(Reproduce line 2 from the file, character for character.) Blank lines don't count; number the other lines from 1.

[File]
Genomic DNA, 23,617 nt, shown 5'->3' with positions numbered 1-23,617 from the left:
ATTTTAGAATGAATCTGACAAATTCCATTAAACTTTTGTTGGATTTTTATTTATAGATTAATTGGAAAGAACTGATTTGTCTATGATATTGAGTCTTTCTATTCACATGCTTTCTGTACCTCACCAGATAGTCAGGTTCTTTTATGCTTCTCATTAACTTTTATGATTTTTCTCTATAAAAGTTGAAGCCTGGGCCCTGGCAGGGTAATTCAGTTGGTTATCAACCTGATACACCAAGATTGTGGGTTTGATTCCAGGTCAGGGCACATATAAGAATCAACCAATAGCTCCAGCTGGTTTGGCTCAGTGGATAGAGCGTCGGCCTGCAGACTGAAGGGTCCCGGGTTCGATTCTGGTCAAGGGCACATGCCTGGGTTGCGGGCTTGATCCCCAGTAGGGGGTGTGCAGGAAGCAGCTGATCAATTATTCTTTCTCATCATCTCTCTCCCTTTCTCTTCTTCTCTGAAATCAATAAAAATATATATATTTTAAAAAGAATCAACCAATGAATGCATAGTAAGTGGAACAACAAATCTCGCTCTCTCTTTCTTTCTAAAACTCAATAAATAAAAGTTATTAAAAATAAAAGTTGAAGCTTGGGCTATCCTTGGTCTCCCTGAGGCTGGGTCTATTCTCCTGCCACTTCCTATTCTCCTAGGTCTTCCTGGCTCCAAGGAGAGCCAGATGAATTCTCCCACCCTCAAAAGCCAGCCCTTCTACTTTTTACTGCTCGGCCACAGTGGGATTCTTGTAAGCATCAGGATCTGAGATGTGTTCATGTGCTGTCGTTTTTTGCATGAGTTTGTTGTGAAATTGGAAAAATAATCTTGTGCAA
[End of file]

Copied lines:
ATTTTAGAATGAATCTGACAAATTCCATTAAACTTTTGTTGGATTTTTATTTATAGATTAATTGGAAAGAACTGATTTGTCTATGATATTGAGTCTTTCTATTCACATGCTTTCTGTACCTCACCAGATAGTCAGGTTCTTTTATGCTTCTCATTAACTTTTATGATTTTTCTCTATAAAAGTTGAAGCCTGGGCCCTGGCAGGGTAATTCAGTTGGTTATCAACCTGATACACCAAGATTGTGGGTTTGATTCCAGGTCAGGGCACATATAAGAATCAACCAATAGCTCCAGCTGGTTTGGCTCAGTGGATAGAGCGTCGGCCTGCAGACTGAAGGGTCCCGGGTTCGATTCTGGTCAAGGGCACATGCCTGGGTTGCGGGCTTGATCCCCAGTAGGGGGTGTGCAGGAAGCAGCTGATCAATTATTCTTTCTCATCATCTCTCTCCCTTTCTCTTCTTCTCTGAAATCAATAAAAATATATATATTTTAAAAAGAATCAACCAATGAATGCATAGTAAGTGGAACAACAAATCTCGCTCTCTCTTTCTTTCTAAAACTCAATAAATAAAAGTTATTAAAAATAAAAGTTGAAGCTTGGGCTATCCTTGGTCTCCCTGAGGCTGGGTCTATTCTCCTGCCACTTCCTATTCTCCTAGGTCTTCCTGGCTCCAAGGAGAGCCAGATGAATTCTCCCACCCTCAAAAGCCAGCCCTTCTACTTTTTACTGCTCGGCCACAGTGGGATTCTTGTAAGCATCAGGATCTGAGATGTGTTCATGTGCTGTCGTTTTTTGCATGAGTTTGTTGTGAAATTGGAAAAATAATCTTGTGCAA